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my life, to behold the beauty of the Lord, and to enquire in his temple
Beautiful, but not sublime, with more of the poet's fancy than his fire, he had not discovered either the energy or grandeur of the tragic muse. To attempt that in which so few have succeeded was hazarding too far his future fame, in an effort, which, if unsuccessful, should blight the favourable expectations he had already given reason to indulge. Mr. Logan had besides to encounter with an obstacle of a different nature, in Scotland equally powerful, and which in England too has its weight, the general prejudice which, ever since the introduction of the drama into Britain, has looked with aversion to the interference of the clergy with the amusements of the stage. So sacred is this sentiment among the sober Presbyterians of Scotland, that it sanctions the conjecture of Logan's having anticipated the line of life he was afterwards compelled to adopt; for, at a time when the obloquy had not yet subsided which drove the author of Douglas from his pulpit, to no other prudential motive can we ascribe the production of the Tragedy of Runnamede.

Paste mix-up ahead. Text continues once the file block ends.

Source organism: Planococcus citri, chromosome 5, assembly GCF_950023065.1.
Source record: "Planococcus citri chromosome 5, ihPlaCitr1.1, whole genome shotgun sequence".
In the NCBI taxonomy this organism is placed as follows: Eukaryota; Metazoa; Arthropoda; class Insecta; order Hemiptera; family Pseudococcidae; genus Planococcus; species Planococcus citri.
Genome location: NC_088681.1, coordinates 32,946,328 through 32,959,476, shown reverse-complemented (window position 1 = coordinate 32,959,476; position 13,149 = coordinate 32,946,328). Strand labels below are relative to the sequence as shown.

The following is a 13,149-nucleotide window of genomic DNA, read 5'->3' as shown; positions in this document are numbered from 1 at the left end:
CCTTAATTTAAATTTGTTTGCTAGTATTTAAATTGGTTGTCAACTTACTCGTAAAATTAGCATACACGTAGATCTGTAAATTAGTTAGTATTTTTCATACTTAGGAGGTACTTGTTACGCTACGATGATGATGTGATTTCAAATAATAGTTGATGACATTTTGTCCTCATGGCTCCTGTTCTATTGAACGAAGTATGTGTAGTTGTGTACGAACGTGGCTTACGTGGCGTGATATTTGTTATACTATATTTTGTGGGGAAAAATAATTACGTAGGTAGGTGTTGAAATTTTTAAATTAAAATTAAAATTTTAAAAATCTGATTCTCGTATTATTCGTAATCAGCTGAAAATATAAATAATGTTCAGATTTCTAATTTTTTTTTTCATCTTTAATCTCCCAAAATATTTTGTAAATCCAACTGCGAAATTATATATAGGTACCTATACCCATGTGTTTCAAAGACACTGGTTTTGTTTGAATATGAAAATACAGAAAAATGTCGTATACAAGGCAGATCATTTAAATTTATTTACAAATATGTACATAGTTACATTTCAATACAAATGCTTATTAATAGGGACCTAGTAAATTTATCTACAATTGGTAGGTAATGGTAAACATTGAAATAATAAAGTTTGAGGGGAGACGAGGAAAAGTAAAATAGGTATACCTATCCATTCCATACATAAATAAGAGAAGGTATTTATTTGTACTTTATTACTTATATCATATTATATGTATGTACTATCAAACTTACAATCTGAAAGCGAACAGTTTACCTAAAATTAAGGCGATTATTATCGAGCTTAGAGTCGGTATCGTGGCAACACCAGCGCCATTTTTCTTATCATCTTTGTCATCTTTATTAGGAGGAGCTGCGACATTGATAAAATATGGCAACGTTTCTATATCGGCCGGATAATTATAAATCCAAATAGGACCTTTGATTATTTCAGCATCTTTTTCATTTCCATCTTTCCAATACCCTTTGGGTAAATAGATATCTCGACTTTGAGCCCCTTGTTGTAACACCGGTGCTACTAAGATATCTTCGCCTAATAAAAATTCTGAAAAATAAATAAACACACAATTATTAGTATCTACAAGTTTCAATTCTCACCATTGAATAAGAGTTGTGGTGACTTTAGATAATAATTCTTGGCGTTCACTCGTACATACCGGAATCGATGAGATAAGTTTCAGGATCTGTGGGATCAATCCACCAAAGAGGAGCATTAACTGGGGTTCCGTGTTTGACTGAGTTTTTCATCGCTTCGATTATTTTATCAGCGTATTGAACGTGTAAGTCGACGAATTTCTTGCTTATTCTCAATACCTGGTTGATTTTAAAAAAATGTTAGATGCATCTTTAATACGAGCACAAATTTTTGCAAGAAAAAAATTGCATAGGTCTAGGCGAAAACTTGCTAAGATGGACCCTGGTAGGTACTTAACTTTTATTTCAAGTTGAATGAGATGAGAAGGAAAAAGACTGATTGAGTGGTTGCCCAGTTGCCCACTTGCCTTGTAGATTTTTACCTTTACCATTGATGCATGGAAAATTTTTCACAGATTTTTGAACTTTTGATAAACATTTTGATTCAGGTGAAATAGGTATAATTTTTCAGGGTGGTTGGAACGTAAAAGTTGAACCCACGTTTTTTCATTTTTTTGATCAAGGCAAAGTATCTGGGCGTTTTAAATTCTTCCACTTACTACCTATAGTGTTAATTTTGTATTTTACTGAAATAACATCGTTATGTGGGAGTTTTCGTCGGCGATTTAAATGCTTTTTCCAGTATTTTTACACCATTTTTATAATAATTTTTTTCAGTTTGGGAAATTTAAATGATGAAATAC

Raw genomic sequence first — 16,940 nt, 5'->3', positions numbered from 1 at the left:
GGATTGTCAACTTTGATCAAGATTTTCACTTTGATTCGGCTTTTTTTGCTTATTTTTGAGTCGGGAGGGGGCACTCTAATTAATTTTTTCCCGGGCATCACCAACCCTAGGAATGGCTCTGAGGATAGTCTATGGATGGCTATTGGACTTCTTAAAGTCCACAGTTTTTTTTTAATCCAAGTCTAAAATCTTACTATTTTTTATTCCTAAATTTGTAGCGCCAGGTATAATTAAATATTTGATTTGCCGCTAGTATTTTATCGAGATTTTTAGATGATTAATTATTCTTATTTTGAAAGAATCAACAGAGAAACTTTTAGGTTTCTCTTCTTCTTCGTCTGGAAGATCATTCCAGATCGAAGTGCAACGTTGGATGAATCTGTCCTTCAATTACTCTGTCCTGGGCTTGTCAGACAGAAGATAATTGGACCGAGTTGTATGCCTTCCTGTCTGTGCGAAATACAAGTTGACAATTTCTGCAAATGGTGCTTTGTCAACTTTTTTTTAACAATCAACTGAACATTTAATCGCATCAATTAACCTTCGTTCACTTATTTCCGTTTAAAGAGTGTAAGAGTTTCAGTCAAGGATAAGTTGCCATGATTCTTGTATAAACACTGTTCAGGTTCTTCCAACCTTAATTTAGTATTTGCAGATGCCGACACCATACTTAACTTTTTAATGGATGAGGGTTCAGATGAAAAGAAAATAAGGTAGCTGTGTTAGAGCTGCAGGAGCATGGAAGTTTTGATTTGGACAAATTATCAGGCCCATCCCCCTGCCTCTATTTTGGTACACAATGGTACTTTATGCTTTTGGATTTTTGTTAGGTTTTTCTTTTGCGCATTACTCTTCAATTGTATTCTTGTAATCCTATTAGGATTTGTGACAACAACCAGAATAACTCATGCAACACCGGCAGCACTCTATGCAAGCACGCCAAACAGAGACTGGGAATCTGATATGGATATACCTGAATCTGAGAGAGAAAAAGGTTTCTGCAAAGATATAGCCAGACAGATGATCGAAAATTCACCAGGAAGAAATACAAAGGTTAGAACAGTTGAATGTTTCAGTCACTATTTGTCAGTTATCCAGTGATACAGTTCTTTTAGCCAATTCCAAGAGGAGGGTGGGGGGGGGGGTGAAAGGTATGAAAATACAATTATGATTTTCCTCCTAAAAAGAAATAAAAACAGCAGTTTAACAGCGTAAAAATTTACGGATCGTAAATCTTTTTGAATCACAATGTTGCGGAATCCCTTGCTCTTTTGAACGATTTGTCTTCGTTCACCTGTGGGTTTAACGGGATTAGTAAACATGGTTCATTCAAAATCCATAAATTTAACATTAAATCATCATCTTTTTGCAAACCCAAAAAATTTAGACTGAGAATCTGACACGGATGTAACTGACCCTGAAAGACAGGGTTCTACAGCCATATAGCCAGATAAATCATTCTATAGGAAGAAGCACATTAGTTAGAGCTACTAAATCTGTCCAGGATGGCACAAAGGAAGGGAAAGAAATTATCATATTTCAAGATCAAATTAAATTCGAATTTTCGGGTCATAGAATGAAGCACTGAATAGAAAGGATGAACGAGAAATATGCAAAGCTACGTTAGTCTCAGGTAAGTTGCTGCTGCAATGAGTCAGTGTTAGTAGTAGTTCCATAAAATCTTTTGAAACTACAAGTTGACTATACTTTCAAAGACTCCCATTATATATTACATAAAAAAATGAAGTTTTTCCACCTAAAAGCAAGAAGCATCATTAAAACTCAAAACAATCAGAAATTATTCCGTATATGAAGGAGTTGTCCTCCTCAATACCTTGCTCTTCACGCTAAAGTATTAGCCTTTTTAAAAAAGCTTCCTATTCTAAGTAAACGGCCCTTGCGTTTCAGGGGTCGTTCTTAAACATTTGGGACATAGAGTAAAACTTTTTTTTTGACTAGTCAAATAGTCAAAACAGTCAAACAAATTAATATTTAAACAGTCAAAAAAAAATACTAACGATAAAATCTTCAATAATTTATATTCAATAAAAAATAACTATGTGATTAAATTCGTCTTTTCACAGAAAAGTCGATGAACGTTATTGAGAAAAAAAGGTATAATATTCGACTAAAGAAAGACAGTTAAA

It was the author's intention that this play should be performed at Covent-Garden in 1783. He accordingly gave it to Mr. Harris, the manager, who put it immediately upon rehearsal: but the representation was prevented, by an order from the Chamberlain, occasioned by the unfavourable allusion that some passages were supposed to bear to the Court politics of the time, which for ten years had been hostile to the spirit of independence that wrested from Great Britain her American Colonies-the same spirit, Logan undoubtedly conceived, which had wrested the Charter of liberty from King John.
Thus baffled before his performance could be either applauded or condemned, he resolved to commit it to the public judgment through a different channel. It was accordingly printed. It was performed soine time thereafter at the Edinburgh Theatre. The applause,